2) It's defined by the lack of sexuality, not an openly "different" sexuality.
3) In many, if not most, historical cultures, love has been a secondary matter in marriage and sex. As such, asexuals would not have found anything unusual about not being attracted to their partners.
4) It's likely that asexuals would have taken the "just suck it up" approach to sex.
5) Like homosexuality, it would have historically been considered a problem, psychological, medical, or other (demons have stolen your sex drive, or whatever tripe medieval and puritan people would have used).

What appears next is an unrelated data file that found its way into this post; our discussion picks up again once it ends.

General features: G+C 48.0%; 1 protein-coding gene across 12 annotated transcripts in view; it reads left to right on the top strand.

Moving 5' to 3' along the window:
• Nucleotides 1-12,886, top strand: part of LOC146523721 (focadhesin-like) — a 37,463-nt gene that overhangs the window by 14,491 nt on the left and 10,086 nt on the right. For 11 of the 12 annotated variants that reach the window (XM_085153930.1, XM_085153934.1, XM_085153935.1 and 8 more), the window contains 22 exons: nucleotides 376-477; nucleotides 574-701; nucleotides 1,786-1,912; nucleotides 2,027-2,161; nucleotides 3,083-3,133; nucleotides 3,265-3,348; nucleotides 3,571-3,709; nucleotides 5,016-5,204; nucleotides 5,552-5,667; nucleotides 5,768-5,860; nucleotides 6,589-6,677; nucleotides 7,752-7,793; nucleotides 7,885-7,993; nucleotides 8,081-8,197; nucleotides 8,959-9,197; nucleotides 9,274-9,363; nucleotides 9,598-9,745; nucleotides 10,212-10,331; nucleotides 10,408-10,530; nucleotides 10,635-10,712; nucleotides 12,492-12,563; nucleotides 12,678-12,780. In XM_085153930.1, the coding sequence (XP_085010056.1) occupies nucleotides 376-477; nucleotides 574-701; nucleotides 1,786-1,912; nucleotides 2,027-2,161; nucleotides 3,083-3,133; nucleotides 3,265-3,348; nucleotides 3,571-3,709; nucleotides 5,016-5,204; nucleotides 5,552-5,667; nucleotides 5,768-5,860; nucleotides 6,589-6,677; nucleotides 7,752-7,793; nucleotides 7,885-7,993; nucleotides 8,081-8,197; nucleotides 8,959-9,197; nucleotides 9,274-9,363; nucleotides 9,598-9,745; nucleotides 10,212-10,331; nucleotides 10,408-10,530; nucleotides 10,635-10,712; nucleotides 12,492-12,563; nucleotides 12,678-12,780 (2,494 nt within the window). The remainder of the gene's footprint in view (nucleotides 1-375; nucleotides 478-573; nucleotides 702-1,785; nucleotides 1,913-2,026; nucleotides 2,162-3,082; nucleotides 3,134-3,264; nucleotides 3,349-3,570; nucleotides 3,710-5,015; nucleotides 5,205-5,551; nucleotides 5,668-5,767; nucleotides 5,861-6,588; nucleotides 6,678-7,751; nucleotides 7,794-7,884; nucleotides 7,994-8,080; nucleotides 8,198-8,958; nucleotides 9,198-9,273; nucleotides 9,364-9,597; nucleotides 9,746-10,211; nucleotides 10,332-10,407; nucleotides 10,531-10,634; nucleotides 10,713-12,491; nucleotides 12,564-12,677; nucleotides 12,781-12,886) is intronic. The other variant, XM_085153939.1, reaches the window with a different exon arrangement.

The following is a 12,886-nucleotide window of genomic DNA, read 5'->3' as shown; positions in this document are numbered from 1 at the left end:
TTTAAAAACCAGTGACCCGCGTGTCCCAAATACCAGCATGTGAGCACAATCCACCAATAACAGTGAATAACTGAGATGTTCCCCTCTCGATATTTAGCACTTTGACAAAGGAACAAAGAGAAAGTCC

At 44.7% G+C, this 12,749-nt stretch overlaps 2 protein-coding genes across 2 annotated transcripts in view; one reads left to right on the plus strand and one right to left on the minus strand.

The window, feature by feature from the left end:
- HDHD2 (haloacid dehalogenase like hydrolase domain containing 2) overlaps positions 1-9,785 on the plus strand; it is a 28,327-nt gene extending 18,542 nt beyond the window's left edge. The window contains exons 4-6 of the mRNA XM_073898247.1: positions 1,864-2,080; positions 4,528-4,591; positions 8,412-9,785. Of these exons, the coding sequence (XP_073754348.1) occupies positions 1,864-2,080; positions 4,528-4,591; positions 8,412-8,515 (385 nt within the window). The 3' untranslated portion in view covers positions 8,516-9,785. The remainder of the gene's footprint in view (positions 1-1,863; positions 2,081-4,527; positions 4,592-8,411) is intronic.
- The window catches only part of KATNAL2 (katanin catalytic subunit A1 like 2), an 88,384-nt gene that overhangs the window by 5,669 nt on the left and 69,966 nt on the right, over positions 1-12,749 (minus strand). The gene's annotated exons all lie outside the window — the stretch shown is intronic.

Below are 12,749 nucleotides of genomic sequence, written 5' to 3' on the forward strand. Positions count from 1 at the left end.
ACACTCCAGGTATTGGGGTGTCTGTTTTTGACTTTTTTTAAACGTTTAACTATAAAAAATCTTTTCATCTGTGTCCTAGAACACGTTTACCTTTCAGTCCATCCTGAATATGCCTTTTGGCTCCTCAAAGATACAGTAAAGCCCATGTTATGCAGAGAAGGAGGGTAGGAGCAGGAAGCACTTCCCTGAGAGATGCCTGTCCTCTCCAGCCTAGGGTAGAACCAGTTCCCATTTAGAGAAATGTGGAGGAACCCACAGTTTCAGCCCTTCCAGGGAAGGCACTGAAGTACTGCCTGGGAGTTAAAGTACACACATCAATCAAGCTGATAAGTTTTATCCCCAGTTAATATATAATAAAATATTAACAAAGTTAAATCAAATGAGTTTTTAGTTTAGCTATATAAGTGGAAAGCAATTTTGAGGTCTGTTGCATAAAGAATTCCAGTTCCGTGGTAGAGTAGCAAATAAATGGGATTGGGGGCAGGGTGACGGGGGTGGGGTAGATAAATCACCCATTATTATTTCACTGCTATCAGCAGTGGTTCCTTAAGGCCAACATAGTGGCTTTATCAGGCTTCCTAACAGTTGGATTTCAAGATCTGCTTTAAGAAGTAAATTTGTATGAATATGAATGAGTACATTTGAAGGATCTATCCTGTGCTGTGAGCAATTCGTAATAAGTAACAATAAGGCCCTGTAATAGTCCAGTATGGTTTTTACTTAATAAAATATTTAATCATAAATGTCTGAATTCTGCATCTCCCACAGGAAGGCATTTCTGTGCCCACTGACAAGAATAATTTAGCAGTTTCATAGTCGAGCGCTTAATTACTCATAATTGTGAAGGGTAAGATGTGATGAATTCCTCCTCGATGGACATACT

I'd say all of these are major factors today as well (with the possible exception of #3). So it's no wonder that asexuality hasn't become apparent until the last few years. Even though asexuality is gaining visibility online, it is still lacking in real-world visibility.

I think this is the biggest issue with asexuality right now. It can't continue to exist as an "Internet orientation". Even if asexuals don't particularly want to "come out" to friends and family, there should be some more effort to show up at meetups and the like. Community-building is crucial, because the more visible you make the community, the less chance you give the rest of the world to dismiss asexuality because of its nature or its beginnings.